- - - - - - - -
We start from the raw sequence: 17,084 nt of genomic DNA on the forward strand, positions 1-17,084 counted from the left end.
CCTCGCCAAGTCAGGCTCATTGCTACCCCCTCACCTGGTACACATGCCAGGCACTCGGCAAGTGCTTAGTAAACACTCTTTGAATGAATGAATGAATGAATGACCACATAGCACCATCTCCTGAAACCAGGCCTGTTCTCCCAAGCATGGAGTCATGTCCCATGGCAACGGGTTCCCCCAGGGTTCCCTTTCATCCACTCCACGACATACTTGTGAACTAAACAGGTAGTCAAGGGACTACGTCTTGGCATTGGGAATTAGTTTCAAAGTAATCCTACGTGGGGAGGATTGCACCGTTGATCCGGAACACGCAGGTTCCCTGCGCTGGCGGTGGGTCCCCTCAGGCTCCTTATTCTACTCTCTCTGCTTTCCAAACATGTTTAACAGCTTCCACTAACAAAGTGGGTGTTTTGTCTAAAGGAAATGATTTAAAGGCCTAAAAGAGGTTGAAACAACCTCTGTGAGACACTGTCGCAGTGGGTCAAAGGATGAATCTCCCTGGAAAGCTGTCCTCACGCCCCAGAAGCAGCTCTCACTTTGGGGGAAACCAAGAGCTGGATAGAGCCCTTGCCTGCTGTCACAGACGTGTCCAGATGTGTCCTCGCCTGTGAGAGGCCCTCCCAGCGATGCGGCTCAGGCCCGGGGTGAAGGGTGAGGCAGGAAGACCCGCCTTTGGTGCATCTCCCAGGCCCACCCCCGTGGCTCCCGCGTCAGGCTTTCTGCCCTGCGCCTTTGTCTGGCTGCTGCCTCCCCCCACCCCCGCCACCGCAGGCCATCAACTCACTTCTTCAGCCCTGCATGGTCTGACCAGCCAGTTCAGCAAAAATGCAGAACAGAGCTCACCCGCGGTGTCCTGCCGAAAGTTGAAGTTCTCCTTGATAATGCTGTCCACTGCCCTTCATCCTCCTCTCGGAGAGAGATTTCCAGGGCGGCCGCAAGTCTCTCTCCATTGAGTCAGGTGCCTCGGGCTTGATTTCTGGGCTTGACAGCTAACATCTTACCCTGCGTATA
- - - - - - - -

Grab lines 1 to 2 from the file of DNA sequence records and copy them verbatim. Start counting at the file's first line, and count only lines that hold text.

We start from the raw sequence: 17,084 nt of genomic DNA on the forward strand, positions 1-17,084 counted from the left end.
CCTCGCCAAGTCAGGCTCATTGCTACCCCCTCACCTGGTACACATGCCAGGCACTCGGCAAGTGCTTAGTAAACACTCTTTGAATGAATGAATGAATGAATGACCACATAGCACCATCTCCTGAAACCAGGCCTGTTCTCCCAAGCATGGAGTCATGTCCCATGGCAACGGGTTCCCCCAGGGTTCCCTTTCATCCACTCCACGACATACTTGTGAACTAAACAGGTAGTCAAGGGACTACGTCTTGGCATTGGGAATTAGTTTCAAAGTAATCCTACGTGGGGAGGATTGCACCGTTGATCCGGAACACGCAGGTTCCCTGCGCTGGCGGTGGGTCCCCTCAGGCTCCTTATTCTACTCTCTCTGCTTTCCAAACATGTTTAACAGCTTCCACTAACAAAGTGGGTGTTTTGTCTAAAGGAAATGATTTAAAGGCCTAAAAGAGGTTGAAACAACCTCTGTGAGACACTGTCGCAGTGGGTCAAAGGATGAATCTCCCTGGAAAGCTGTCCTCACGCCCCAGAAGCAGCTCTCACTTTGGGGGAAACCAAGAGCTGGATAGAGCCCTTGCCTGCTGTCACAGACGTGTCCAGATGTGTCCTCGCCTGTGAGAGGCCCTCCCAGCGATGCGGCTCAGGCCCGGGGTGAAGGGTGAGGCAGGAAGACCCGCCTTTGGTGCATCTCCCAGGCCCACCCCCGTGGCTCCCGCGTCAGGCTTTCTGCCCTGCGCCTTTGTCTGGCTGCTGCCTCCCCCCACCCCCGCCACCGCAGGCCATCAACTCACTTCTTCAGCCCTGCATGGTCTGACCAGCCAGTTCAGCAAAAATGCAGAACAGAGCTCACCCGCGGTGTCCTGCCGAAAGTTGAAGTTCTCCTTGATAATGCTGTCCACTGCCCTTCATCCTCCTCTCGGAGAGAGATTTCCAGGGCGGCCGCAAGTCTCTCTCCATTGAGTCAGGTGCCTCGGGCTTGATTTCTGGGCTTGACAGCTAACATCTTACCCTGCGTATA